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Racing

Zwift Race Types: Rolling or Circuit

on March 25, 2020

Want to up your racing game? Confused about the different types of races and how to ride them? We're breaking down the most common Zwift race types to help you out.

The Race: Circuits and Rolling Courses

Criterium races outside can be chaotic. Riders surge out of every corner, ease up, then surge again. Each short lap might have a hill where attacks can fly.

We don't have to worry about cornering on Zwift, but some races can follow this surge-and-recover pattern. They're often on circuits or rolling terrain.

What Makes a Good Circuit Racer?

Most circuit courses on Zwift will be largely flat with some very short, punchy climbs. They tend to favor riders who:

  • Are good at sprinting and short bursts of raw power
  • Like to attack more than ride steady
  • Can recover well after repeated surges

We'll take a look at some tips to help anyone have their best race on this type of course. This advice also works for courses with small, rolling hills.

The Routes

Examples of short circuit courses include:

Examples of courses with rolling terrain include:

How to Race on Circuit Courses

Here's some advice to get the best out of circuit races, provided by experienced Zwift racers.

Race the lead-in: If the starting pens aren't located on the loop you'll be racing, your event will start with a "lead-in" to get you to the circuit. This is not a warm-up. It's part of the race! (Unless the event description says otherwise, of course.) It also may add some distance and elevation you weren't expecting, so check the details for your route to see how long and hilly the lead-in is. Once you're on the circuit, a counter at the top will tell you the total number of laps and how many are left to go.

Be ready for attacks whenever the road goes up: Maybe it doesn't feel like much of a hill normally, but it will at race time! This is your chance to smash the pack to pieces. Most people won't win glory in a solo breakaway on this terrain, but groups will split more than in a purely flat race. Take note of where surges happen each lap, and where the group might get tired.

Rick Barbera says: "If feeling good, attack it with an 80% effort. Goal is not to get away but to split the field again. If you go out too hard, no one jump with you, and the 'blob' will swallow you up, leaving you open to a counterattack. If someone else beats you to the gun and attacks too hard and gets a gap, encourage the group to chase and when you catch counter it with an 80% effort."

Take the kick out of the kickers: If you hurt on punchy hills, there are some tricks to make them more manageable. Getting as much speed as possible into the base can help carry you up. Or you can "sag climb" by starting a hill at the front of the pack and easing your way back, allowing you to climb just a little slower than everyone else.

Hywel Davies says: "One of the simplest tricks with the kicker courses is to stay at the back of the group and accelerate through as you hit the bottom, this means you are overtaking on the bottom of the climb, hanging on and still in the pack by the top. With a relatively weak 15 sec and 1 min power, I have to do this to hang on in the fast league races and can at least then recover rather than need to chase. Works well on Duchy Estate, Gotham Grind, London Classique, and to some extent Innsbruck, but need a bit more effort for longer there."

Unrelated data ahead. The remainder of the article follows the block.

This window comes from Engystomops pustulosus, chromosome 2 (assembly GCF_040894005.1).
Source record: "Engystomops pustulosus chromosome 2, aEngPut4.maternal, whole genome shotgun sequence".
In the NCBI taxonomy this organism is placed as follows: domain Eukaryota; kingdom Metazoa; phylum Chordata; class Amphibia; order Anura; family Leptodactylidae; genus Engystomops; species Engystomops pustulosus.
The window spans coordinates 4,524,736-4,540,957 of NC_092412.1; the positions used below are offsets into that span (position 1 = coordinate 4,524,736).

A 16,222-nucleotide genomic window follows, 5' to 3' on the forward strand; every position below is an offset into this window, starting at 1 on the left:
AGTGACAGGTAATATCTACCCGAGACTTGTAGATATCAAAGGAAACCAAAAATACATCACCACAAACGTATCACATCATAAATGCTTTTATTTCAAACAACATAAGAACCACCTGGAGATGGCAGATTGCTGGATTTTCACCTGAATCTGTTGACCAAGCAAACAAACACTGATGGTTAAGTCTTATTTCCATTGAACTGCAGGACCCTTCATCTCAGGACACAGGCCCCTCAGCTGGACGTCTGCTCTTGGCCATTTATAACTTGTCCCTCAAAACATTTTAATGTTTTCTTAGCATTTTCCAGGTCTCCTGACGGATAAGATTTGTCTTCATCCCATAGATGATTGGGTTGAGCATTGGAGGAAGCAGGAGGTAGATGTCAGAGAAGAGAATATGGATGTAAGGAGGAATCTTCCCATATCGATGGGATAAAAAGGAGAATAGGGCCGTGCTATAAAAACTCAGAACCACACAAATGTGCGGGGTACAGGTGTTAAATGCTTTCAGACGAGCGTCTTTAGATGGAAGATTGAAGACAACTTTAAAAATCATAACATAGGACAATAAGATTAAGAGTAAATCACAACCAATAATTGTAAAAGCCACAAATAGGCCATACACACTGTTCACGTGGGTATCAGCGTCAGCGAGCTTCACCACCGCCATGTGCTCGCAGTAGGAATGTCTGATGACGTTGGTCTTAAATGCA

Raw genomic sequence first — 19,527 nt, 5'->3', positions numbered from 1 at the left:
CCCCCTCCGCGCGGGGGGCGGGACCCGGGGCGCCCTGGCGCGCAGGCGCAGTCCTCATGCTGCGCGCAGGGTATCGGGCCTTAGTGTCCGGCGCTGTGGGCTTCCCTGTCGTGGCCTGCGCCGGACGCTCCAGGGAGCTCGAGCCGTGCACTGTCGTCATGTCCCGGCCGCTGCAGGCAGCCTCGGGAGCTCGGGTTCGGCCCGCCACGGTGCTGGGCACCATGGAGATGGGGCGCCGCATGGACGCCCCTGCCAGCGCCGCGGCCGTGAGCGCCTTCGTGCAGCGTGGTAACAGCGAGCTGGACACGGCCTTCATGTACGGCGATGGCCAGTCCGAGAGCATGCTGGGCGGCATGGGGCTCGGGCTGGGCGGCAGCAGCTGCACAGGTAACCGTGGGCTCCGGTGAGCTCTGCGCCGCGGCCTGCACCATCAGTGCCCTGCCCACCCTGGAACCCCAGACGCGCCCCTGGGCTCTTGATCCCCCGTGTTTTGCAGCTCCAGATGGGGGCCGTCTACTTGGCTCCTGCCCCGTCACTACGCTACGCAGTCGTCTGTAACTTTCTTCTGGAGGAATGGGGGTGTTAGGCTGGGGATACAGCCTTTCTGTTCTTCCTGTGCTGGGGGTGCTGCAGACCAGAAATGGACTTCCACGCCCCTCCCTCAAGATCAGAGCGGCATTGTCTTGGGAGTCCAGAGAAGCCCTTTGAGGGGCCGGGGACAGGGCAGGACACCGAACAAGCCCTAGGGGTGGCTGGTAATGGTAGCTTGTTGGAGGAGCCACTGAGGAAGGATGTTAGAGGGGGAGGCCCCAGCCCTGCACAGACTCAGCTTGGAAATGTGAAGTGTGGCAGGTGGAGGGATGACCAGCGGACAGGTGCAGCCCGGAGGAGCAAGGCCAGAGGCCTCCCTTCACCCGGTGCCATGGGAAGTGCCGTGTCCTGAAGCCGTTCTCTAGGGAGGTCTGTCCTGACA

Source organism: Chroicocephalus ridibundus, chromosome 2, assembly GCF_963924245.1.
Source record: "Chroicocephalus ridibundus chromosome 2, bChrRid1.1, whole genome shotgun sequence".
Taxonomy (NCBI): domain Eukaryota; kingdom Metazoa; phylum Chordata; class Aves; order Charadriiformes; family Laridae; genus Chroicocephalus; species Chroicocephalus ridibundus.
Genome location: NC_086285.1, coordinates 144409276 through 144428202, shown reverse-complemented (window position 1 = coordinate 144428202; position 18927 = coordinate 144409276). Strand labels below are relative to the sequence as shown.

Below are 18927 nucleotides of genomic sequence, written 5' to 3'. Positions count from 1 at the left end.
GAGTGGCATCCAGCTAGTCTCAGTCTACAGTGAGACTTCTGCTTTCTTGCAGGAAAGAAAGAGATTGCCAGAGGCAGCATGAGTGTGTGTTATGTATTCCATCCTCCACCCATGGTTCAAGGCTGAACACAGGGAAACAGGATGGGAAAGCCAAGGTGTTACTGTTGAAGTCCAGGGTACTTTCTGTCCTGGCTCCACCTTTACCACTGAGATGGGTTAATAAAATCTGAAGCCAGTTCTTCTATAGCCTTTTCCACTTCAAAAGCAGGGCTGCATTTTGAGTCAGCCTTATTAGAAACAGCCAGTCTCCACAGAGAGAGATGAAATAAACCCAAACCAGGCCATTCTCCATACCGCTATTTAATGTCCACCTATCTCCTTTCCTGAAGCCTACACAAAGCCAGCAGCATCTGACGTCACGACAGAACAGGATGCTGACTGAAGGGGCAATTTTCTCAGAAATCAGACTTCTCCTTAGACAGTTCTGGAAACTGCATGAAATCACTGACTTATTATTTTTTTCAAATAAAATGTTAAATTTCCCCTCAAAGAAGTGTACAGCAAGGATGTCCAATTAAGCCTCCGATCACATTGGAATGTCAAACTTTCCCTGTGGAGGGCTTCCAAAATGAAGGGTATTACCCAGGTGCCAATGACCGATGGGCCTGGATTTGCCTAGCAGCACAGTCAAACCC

Eugene Chan says: "On ramps, I make my way to the front beforehand and either sag if it's really short or stay ~3rd wheel if it's a little longer. I always keep pedaling when cresting a little longer than everyone else to ensure I get back into a safe position, but then I filter back to allow myself some recovery."

Don't give up: If you do get dropped from the front, try to group up with other chasers and work together. Use the draft to pull others along and then recover.

Sean Evans says: "I take my turn at the front and try and catch a group ahead if they're within 20 seconds and not pulling away. It's quite a good technique as your fellow riders think you are attacking so they respond. It only takes about 30% of the riders in a group to start pushing and you find the whole group starts to gain."

Choose an aerodynamic bike and wheelset: They will be fastest. You may not want to pick the heaviest options if hills give you a hard time.

Read our Garage Guide for tips on picking the best bike and wheelset for your event.

Using PowerUps

If your circuit has short laps, you may have several chances to get a PowerUp. It's still best to save useful ones for the moments when you really need them. A Helmet Aero Boost is always strong in a sprint finish, and racers often hold them until the end. It also can help you sustain an attack or catch riders who got away on a short climb. The Feather Lightweight PowerUp works well on steep ramps. The Truck Draft Boost PowerUp will help you get more relief from the draft. The Breakaway Burrito PowerUp can help you attack off the front. And the Invisibility PowerUp can help attackers sneak away before other racers realize they're gone.

Learn more about PowerUps

Now you know the tricks of circuit racing on Zwift and are prepared for the punchy kickers and rollers that often come with them. Have fun attacking your next race!

 

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